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Indirect Effects of an Aid Program: How Do Cash Transfers Affect Ineligibles' Consumption?

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  • Manuela Angelucci
  • Giacomo De Giorgi

Abstract

Cash transfers to eligible households indirectly increase the consumption of ineligible households living in the same villages. This effect operates through insurance and credit markets: ineligible households benefit from the transfers by receiving more gifts and loans and by reducing their savings. Thus, the transfers benefit the local economy at large; looking only at the effect on the treated underestimates their impact. One should analyze the effects of this class of programs on the entire local economy, rather than on the treated only, and use a village-level randomization, rather than selecting treatment nd control subjects from the same community. (JEL H23, I38, O12, O15)

Suggested Citation

  • Manuela Angelucci & Giacomo De Giorgi, 2009. "Indirect Effects of an Aid Program: How Do Cash Transfers Affect Ineligibles' Consumption?," American Economic Review, American Economic Association, vol. 99(1), pages 486-508, March.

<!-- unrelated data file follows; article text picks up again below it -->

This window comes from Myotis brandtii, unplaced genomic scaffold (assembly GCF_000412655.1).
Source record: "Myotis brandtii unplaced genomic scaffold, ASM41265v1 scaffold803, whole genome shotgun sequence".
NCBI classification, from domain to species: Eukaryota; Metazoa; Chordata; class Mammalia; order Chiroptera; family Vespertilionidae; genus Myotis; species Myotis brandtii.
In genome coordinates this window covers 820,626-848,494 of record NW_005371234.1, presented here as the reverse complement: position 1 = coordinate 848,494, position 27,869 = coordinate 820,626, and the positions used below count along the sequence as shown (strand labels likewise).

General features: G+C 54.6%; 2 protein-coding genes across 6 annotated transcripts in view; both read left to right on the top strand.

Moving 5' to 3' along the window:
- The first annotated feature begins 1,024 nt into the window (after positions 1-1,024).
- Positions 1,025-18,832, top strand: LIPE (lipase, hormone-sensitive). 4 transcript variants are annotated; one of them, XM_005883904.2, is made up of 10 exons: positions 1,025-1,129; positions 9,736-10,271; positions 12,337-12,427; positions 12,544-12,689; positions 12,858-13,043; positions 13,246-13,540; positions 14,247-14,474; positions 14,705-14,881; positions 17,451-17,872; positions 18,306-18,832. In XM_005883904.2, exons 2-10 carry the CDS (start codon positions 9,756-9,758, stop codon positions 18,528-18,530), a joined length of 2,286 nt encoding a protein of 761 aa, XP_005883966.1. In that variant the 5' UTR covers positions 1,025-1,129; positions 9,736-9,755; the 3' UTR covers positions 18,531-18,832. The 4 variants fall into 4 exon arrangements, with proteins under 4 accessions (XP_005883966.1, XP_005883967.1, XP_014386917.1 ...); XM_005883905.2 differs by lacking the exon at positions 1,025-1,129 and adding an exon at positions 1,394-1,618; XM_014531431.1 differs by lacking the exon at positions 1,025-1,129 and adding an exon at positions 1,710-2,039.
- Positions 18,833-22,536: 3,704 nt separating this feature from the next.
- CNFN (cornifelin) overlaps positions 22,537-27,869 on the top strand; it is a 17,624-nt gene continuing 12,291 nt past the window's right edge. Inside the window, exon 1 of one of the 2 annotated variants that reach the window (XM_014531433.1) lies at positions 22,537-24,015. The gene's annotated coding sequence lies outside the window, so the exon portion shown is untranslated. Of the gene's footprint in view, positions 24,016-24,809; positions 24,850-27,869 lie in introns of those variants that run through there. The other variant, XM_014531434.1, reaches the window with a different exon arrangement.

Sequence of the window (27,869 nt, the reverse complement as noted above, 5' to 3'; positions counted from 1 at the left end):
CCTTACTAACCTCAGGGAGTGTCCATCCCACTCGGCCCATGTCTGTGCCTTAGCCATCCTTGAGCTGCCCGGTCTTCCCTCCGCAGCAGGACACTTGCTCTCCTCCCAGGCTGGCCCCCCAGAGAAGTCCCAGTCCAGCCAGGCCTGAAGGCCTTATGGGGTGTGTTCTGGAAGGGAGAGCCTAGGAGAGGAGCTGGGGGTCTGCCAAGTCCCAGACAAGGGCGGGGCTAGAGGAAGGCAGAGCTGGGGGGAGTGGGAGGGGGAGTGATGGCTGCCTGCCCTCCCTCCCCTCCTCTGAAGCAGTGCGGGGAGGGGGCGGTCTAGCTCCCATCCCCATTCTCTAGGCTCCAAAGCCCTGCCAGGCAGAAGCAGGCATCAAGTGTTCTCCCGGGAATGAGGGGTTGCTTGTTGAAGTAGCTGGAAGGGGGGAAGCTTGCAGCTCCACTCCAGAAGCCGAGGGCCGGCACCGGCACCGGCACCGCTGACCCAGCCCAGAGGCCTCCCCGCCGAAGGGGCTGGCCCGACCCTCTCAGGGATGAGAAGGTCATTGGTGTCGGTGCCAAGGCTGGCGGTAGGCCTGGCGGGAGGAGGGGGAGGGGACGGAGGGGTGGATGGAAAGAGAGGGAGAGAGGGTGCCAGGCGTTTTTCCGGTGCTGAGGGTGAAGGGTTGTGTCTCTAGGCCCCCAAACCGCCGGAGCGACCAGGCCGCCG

• Handle: RePEc:aea:aecrev:v:99:y:2009:i:1:p:486-508
    Note: DOI: 10.1257/aer.99.1.486
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    References listed on IDEAS

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    More about this item

    JEL classification:

    • H23 - Public Economics - - Taxation, Subsidies, and Revenue - - - Externalities; Redistributive Effects; Environmental Taxes and Subsidies
    • I38 - Health, Education, and Welfare - - Welfare, Well-Being, and Poverty - - - Government Programs; Provision and Effects of Welfare Programs
    • O12 - Economic Development, Innovation, Technological Change, and Growth - - Economic Development - - - Microeconomic Analyses of Economic Development
    • O15 - Economic Development, Innovation, Technological Change, and Growth - - Economic Development - - - Economic Development: Human Resources; Human Development; Income Distribution; Migration

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